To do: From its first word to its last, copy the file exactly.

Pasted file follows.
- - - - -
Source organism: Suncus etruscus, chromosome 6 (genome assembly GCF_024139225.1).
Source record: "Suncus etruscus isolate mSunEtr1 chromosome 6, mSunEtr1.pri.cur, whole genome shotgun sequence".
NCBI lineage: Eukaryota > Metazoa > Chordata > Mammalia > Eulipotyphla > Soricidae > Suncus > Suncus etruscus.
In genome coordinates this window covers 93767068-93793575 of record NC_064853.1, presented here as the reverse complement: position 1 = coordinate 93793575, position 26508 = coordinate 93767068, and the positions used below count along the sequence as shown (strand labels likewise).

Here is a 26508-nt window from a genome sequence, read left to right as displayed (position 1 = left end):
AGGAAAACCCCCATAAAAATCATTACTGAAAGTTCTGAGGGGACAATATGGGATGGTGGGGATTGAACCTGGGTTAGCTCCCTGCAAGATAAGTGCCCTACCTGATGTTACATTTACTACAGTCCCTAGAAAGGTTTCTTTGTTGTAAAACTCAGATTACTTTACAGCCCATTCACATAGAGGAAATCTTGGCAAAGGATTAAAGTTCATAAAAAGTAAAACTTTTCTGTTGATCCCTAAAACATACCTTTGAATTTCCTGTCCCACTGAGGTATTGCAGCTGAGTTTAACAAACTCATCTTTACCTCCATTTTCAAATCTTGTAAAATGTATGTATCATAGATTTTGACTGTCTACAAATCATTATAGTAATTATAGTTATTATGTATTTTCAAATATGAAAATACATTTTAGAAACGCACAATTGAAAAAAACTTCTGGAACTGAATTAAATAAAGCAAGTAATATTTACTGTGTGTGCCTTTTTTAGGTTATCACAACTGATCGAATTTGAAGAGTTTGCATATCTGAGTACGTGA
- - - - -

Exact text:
Source organism: Suncus etruscus, chromosome 6 (genome assembly GCF_024139225.1).
Source record: "Suncus etruscus isolate mSunEtr1 chromosome 6, mSunEtr1.pri.cur, whole genome shotgun sequence".
NCBI lineage: Eukaryota > Metazoa > Chordata > Mammalia > Eulipotyphla > Soricidae > Suncus > Suncus etruscus.
In genome coordinates this window covers 93767068-93793575 of record NC_064853.1, presented here as the reverse complement: position 1 = coordinate 93793575, position 26508 = coordinate 93767068, and the positions used below count along the sequence as shown (strand labels likewise).

Here is a 26508-nt window from a genome sequence, read left to right as displayed (position 1 = left end):
AGGAAAACCCCCATAAAAATCATTACTGAAAGTTCTGAGGGGACAATATGGGATGGTGGGGATTGAACCTGGGTTAGCTCCCTGCAAGATAAGTGCCCTACCTGATGTTACATTTACTACAGTCCCTAGAAAGGTTTCTTTGTTGTAAAACTCAGATTACTTTACAGCCCATTCACATAGAGGAAATCTTGGCAAAGGATTAAAGTTCATAAAAAGTAAAACTTTTCTGTTGATCCCTAAAACATACCTTTGAATTTCCTGTCCCACTGAGGTATTGCAGCTGAGTTTAACAAACTCATCTTTACCTCCATTTTCAAATCTTGTAAAATGTATGTATCATAGATTTTGACTGTCTACAAATCATTATAGTAATTATAGTTATTATGTATTTTCAAATATGAAAATACATTTTAGAAACGCACAATTGAAAAAAACTTCTGGAACTGAATTAAATAAAGCAAGTAATATTTACTGTGTGTGCCTTTTTTAGGTTATCACAACTGATCGAATTTGAAGAGTTTGCATATCTGAGTACGTGA